The second necessary condition is that a good response cannot hurt, or damage, the relationships between the person bringing the idea (the “inventor”) and the person to whom the idea is being presented (the “evaluator.”)

Is it clear that we have to achieve both of these conditions in order to be “giving a good response” to someone’s idea? Allowing bad ideas to be implemented cannot be said to be giving a good response. And yet, at the same time, offending someone who is simply trying to help improve the system is also not a good response.

If people always brought us good ideas, there would be no conflict, no dilemma, no problem to speak of. But isn’t it almost always the case that when someone brings us an idea, we have some reservations about it? Maybe we believe that implementing the idea would lead to some bad things, but we can’t immediately say what those bad things are. And even if we can identify some concerns regarding the idea, aren’t we very careful about how we share our concerns with the inventor? Why are we careful? Why do we try to choose exactly the right words? Because we care about the relationship with the inventor. We recognize that he or she might have spent weeks, months or even years thinking about the idea. So we treat it with great care.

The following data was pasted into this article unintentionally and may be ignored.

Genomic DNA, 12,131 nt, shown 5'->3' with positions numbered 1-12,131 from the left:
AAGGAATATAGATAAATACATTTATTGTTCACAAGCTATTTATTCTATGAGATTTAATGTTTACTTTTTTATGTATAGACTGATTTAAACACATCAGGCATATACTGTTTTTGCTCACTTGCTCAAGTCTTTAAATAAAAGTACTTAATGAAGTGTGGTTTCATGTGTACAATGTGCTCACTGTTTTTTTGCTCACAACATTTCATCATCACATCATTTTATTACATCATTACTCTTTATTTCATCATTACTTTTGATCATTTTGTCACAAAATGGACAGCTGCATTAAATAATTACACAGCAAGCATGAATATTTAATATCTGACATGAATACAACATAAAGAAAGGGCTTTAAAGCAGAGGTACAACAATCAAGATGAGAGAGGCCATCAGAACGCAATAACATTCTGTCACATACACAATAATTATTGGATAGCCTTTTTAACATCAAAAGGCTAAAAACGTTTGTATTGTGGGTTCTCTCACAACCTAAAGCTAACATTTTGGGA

Dr. Goldratt has said that “Ignoring a person’s idea is a rude form of disrespect.” I fully agree with this.

If you disagree, please consider the “Town Hall” meetings that were held earlier this summer. Where is all of this anger coming from? I belive it is coming, in part, from a sense on the part of ordinary citizens that their government has not been listening to their ideas (their suggestions, their complaints) for many, many years. The citizens can see what’s happening. And yet, when they present their ideas and concerns, those ideas and concerns are largely ignored. The government, in other words, is responding in a way that is “a rude form of disrespect.”